Did You Know? Site Auditor’s Crawling Checklist


There are two levels to understanding the Internet.

At first it’s the nebulous cloud thing in which information appears. Poof! Then, it’s a network of computers where data is shared. Once you start to understand the wizard behind the curtain, it’s easier and easier to build your expertise.

The same is true of Raven’s Site Auditor. The more expertise you build, the more powerful the tool will become to you. Let’s talk about how Raven crawls your site.

What does Auditor do after you click the Start Crawling button?

Based on how many pages your site has and how many crawls are being run across Raven, it can take a bit of time to get back your crawl. (Click the Help Center in Raven if it’s been over 24 hours and we can take a look to see if something is wrong.)

Once it’s your site’s turn to be crawled, here is Auditor’s rough checklist.

1. Check for redirects.

Auditor will first check to see if your Campaign URL is a redirect. If it is, Auditor will follow it until it lands on a site. So, if site.com redirects to www.site.com and www.site.com redirects to www.site.com/index.php, then that’s where Auditor starts.

2. Make sure the site can be crawled.

If Auditor runs into trouble here, it will provide an error in Raven. Here are some of the reasons why a crawl can fail. For example, if your homepage’s file size is too large, if your site uses javascript links, if your site is blocking our IP address, or if your site is declaring it shouldn’t be crawled via your robots.txt file.

3. Obey instructions in the robots.txt file.

If there are no issues, Auditor will append the domain it’s crawling with robots.txt to find your robot.txt file. Here’s an example. This file lays out some rules for all crawlers, and Raven obeys your site’s wishes.

4. Obey instructions from the crawler’s settings.

After Site Auditor first crawls your site, you can go to Tool Options > Customize Settings to add Website Path Exclusions if there are parts of your site that aren’t useful to crawl. If you have any exclusions set up, Raven won’t crawl those parts of your site.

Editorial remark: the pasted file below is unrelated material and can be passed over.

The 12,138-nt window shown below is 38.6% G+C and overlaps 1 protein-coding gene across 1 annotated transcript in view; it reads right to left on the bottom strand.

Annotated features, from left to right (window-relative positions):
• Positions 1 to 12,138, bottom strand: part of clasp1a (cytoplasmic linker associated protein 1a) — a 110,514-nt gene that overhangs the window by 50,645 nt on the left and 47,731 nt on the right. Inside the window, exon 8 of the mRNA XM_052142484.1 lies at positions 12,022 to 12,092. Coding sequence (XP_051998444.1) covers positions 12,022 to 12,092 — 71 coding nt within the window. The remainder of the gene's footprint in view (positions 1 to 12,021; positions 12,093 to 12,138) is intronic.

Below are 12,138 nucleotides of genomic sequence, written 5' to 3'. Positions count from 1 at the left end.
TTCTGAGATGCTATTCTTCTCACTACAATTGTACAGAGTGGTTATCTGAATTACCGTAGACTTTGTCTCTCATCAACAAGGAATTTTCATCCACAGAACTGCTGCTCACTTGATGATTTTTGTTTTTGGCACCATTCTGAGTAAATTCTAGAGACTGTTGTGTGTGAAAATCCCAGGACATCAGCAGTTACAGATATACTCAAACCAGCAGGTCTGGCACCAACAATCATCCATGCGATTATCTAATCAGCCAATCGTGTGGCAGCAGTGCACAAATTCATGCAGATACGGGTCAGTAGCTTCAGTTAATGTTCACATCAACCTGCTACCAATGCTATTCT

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5. Crawl links on the homepage.

Then Auditor will crawl your homepage and review all the links it finds. If it finds links to pages within your domain, it will crawl those pages next. So if your homepage has a internal link to an internal blog, about page and contact page, these three pages are crawled next.

6. Crawl links found on secondary pages. Repeat.

Next, Auditor will review any links on your secondary pages and start crawling at that level. In this step, Auditor may find some specific blog posts and maybe a “next 10 pages” page on your blog. In this way, Auditor keeps crawling one level deeper, until it either can’t find anymore internal pages or it reaches its limit of 1,000 pages.

7. Send findings to Raven.

Finally, all the data is converted into what you see in Raven and sent to you for analysis.


So that’s how Site Auditor crawls!

If you’re stumped on how to do something in Auditor, check out Megan’s posts on frequent questions about Auditor and Auditor settings.

And if you’re wondering how to make the most of the data from your crawl, check out Jon’s post on how to do an SEO site audit like a boss.

Nathan T. Baker
Content Marketing Specialist

Nate is Raven's Content Marketing Specialist. He writes during the day and plays board games at night.

Nate is Raven's Content Marketing Specialist. He writes during the day and plays board games at night.

  • Travis

    The site auditor is amazing, it’s helped close 20% more leads and has led to thousands in additional revenue compared to before the tool was released. Very awesome to audit and clean up existing campaigns as well. Raven rocks!

    • RavenCourtney

      Wow, Travis! We’re SO psyched to hear that. Would love to hear more and get you on the Raven blog as a case study! You can reach me at courtney@raventools.com if you’re game. :)